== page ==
On This Day

charles manson
Associated Press
Charles Manson in 1970.

On This Day: Charles Manson and Followers Sentenced to Death

March 29, 2011 06:00 AM
by findingDulcinea Staff
On March 29, 1971, a jury sentenced Charles Manson and three members of his “Family” to death for murdering actress Sharon Tate and seven others.

Manson Family Convicted of Tate-LaBianca Murders

Charles Manson was the leader of “the Family,” a cult-like group of mostly young women recruited from the streets of San Francisco. Claiming to be Jesus Christ, Manson told his recruits that they needed to carry out a violent racial war as part of a prophecy he referred to as “Helter Skelter.”

On Aug. 9, 1969, he ordered followers Susan Atkins, Patricia Krenwinkel, Linda Kasbian and Charles “Tex” Watson to attack the home of director Roman Polanski. They first killed a teenager, Steven Parent, in the driveway and then broke into the home, where they brutally murdered Polanksi’s pregnant wife Sharon Tate and three of her guests: Voytek Frykowski, Abigail Folger and Jay Sebring.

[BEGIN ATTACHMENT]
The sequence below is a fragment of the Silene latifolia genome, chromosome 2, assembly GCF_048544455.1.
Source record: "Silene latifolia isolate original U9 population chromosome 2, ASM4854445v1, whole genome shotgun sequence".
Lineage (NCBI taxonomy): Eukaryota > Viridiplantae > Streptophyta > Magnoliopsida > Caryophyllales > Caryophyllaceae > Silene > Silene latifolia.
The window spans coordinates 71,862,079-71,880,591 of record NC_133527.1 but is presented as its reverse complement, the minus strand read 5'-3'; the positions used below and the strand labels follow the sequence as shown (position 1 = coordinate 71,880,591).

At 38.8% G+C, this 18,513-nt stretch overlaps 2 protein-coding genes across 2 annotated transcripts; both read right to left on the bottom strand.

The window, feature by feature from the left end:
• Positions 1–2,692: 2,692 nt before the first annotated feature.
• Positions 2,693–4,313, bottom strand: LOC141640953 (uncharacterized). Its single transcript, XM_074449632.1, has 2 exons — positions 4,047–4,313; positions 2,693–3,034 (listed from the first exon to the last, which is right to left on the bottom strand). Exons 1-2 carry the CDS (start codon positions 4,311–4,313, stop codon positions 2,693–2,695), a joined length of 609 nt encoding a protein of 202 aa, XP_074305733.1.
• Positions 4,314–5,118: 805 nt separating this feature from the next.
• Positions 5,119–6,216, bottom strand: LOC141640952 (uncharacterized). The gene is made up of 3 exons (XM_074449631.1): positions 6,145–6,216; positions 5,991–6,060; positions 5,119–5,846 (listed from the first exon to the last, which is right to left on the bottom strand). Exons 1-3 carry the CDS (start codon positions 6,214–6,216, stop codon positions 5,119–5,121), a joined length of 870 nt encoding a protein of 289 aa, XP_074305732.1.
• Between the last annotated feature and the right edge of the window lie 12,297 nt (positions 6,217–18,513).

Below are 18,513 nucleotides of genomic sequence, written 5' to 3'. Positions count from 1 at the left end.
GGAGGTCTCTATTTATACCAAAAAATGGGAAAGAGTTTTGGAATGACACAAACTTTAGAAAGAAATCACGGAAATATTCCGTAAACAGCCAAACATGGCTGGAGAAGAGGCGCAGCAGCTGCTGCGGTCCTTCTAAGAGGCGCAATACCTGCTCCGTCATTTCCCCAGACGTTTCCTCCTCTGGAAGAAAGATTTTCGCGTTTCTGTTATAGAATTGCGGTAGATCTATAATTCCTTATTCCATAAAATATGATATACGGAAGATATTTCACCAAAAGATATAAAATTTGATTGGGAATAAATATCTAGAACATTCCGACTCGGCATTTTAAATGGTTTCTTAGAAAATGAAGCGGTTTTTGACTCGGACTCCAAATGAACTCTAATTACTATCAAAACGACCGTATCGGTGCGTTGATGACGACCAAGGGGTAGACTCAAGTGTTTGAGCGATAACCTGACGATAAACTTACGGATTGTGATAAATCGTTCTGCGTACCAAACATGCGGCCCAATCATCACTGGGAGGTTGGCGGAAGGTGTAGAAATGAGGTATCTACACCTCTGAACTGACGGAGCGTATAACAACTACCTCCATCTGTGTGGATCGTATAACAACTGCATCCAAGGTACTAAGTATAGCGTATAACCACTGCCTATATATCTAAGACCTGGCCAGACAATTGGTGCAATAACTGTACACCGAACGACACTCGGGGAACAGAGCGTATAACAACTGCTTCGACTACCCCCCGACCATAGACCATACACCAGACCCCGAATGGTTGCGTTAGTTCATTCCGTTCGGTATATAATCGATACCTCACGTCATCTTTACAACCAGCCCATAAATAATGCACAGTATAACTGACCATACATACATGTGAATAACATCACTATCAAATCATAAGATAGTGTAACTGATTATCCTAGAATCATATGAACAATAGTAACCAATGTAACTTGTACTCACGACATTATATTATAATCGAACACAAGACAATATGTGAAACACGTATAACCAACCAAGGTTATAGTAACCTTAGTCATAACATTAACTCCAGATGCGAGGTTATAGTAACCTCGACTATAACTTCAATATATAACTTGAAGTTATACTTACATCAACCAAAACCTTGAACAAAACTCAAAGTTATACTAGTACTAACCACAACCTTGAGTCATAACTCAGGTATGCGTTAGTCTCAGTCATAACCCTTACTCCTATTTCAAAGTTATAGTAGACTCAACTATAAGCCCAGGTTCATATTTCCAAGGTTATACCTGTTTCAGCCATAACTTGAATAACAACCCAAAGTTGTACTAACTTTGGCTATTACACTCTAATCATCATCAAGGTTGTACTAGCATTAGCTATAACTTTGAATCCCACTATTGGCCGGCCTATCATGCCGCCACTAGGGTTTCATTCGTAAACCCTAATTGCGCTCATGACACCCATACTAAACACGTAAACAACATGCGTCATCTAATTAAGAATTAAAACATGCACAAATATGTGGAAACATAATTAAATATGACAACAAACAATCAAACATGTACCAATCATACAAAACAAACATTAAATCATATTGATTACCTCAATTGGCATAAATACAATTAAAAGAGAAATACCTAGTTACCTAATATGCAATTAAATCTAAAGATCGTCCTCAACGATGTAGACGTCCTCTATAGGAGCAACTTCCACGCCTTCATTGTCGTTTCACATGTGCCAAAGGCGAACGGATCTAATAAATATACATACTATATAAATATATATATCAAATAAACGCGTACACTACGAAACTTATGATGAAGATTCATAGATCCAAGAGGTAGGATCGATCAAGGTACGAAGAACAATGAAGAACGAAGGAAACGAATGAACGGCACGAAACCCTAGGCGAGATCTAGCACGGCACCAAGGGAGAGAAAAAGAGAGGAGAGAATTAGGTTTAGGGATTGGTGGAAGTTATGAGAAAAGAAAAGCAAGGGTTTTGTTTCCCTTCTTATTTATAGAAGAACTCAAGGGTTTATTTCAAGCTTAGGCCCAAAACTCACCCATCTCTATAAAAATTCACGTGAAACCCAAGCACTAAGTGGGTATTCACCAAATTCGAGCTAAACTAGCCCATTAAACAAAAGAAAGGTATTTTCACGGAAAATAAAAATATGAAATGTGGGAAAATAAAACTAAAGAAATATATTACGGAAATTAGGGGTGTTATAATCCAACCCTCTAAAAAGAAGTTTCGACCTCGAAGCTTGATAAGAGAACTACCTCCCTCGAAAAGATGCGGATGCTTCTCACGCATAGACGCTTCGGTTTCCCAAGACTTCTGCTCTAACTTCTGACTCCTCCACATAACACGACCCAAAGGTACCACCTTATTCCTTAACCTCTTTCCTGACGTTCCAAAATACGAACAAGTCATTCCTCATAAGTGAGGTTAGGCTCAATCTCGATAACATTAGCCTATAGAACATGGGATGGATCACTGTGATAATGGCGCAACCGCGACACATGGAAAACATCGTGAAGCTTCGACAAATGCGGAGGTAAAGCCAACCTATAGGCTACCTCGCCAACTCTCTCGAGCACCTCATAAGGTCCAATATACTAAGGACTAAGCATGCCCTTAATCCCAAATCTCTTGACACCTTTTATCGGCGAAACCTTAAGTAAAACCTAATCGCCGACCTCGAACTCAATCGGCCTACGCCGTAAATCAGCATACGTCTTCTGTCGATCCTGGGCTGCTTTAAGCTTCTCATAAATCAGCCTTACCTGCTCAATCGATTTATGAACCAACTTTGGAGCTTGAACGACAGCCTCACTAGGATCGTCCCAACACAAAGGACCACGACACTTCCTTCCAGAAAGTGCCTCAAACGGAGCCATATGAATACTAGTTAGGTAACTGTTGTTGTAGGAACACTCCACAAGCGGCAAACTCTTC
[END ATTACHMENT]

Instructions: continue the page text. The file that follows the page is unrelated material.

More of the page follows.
The following night, Manson led the same four plus two other followers, Leslie Van Houten and Steve Grogan a.k.a. Clem Tufts, in the murder of couple Leno and Rosemary LaBianca.

The Family initially avoided suspicion for their crimes, but in October Manson and 23 others were arrested on unrelated charges of arson and grand theft. In November, Atkins told a fellow inmate that she has participated in the Tate and LaBianca murders. She later described the murders to a grand jury, which returned indictments against Manson, Krenwinkel, Atkins, Kasabian, Van Houten and Watson (who would be tried separately because he needed to be extradited from Texas).

Atkins would decline an opportunity to testify at trial to avoid the death penalty. The prosecution then turned to Kasabian, who had not taken active part in the murders and who had showed remorse, to be its primary witness in exchange for immunity from prosecution. Kasabian’s testimony, which was corroborated by many other witnesses, would form the core of the prosecution’s case.